Rajon Rondo was an essential member of the Boston Celtics when they blew out the Los Angeles Lakers in Game 6 of the 2008 NBA Finals to win the franchise’s record-setting 17th championship. Twelve years later, he played a similar role in leading the Lakers to their 17th title in a blowout Game 6 against the Miami Heat.
In between, Rondo was a mixed bag of brilliance and shortcomings. But with a second title, according to Basketball Reference’s Hall of Fame Probability metric, the likelihood of his Springfield enshrinement rose from roughly 40 to 60 percent. Only six players eligible for the Hall — Chris Bosh, Larry Foust, Chauncey Billups, Shawn Marion, Amar’e Stoudemire and Larry Costello — have higher probabilities. Four were first-time nominees this year, when the committee limited NBA player finalists to Kobe Bryant, Tim Duncan and Kevin Garnett, and the other two retired more than a half-century ago. In other words, Rondo has a shot.
In the four-plus years between winning a title as a 22-year-old point guard in his second season and tearing his right ACL in January 2013, Rondo was a four-time All-Star, four-time All-Defensive selection, two-time assists leader and the 2010 steals leader. His lone All-NBA appearance came on the Third Team in 2012, when he was the best player on a team that featured Kevin Garnett, Paul Pierce and Ray Allen, making its third Eastern Conference finals appearance in a five-year stretch that fell six minutes short of a second title.
We should probably mention that Rondo played 12 minutes on his torn ACL and wanted to compete in his next game before an official diagnosis, two years after winning a playoff game with a hyperextended elbow.
Rondo was playing the best basketball of his career when he suffered the knee injury at age 26 and never reached that level again, despite leading the league in assists again in 2016 and finishing in the top seven on two more occasions. That alone is not a Hall of Fame résumé. Just ask Penny Hardaway, whose knee derailed a four-year peak that included a third-place MVP finish and a pair of First Team All-NBA selections.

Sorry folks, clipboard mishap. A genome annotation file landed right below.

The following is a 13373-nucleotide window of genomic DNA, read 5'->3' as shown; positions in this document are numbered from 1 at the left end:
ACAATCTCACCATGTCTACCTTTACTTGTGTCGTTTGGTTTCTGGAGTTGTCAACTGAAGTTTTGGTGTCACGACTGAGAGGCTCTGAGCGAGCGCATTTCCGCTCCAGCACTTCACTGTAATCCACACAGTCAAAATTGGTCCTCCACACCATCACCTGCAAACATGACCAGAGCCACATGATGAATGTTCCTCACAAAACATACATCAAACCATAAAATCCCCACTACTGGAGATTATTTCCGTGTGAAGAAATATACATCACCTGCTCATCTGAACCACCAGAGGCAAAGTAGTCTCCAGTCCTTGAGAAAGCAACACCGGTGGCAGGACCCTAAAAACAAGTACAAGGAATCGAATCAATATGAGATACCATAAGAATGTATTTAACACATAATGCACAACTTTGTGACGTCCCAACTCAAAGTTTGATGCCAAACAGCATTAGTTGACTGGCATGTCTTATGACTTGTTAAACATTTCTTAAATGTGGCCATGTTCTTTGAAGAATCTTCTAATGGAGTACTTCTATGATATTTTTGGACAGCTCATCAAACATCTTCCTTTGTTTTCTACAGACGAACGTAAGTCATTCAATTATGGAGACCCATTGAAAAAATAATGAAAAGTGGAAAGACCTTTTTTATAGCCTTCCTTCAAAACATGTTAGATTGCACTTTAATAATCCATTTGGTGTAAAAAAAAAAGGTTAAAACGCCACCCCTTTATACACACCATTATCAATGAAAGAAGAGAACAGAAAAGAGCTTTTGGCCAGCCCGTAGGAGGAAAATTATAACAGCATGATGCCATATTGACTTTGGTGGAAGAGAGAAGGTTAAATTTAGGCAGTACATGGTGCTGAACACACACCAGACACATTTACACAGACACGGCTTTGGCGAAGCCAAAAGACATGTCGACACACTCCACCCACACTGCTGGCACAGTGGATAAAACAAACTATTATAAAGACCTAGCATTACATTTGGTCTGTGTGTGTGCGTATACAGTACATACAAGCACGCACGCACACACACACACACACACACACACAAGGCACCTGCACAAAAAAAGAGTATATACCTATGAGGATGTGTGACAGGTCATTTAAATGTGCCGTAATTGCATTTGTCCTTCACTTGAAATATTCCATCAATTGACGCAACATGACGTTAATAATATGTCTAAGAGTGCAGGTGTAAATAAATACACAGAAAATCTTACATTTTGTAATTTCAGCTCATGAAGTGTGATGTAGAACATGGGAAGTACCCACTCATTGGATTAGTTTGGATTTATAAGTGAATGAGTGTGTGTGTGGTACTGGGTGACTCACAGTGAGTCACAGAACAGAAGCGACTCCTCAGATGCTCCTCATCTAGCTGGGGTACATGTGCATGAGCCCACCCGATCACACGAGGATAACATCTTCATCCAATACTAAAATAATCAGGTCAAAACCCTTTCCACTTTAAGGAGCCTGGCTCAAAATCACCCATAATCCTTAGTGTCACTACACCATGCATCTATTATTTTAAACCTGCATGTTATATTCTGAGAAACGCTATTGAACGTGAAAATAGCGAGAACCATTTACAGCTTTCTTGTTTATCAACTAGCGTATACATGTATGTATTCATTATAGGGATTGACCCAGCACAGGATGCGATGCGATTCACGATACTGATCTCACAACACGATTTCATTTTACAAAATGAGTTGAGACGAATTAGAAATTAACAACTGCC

Or ask Tim Hardaway, the six-time All-Star who believes his homophobic comments in 2007 are to blame for his absence from the Hall. Rondo’s own slurs all but forced referee Bill Kennedy to come out as gay in 2015.
That is far from the only strike against Rondo’s candidacy. He stopped playing defense in Boston, earning a trade to Dallas, where a run-in with Mavericks coach Rick Carlisle got him benched in the playoffs. Clashes with coaches and teammates led to one-year stays in Sacramento and Chicago, before Rondo resurrected his career as a passing partner to Anthony Davis — first in New Orleans and now with LeBron James in L.A.
In the five seasons between tearing his ACL and winning a title as a 34-year-old, Rondo was nowhere near a Hall of Famer. He never sniffed an All-Star selection. In a league full of flourishing shoot-first point guards, his inconsistency — both from distance and at a free-throw line he often feared — nearly led to his exile.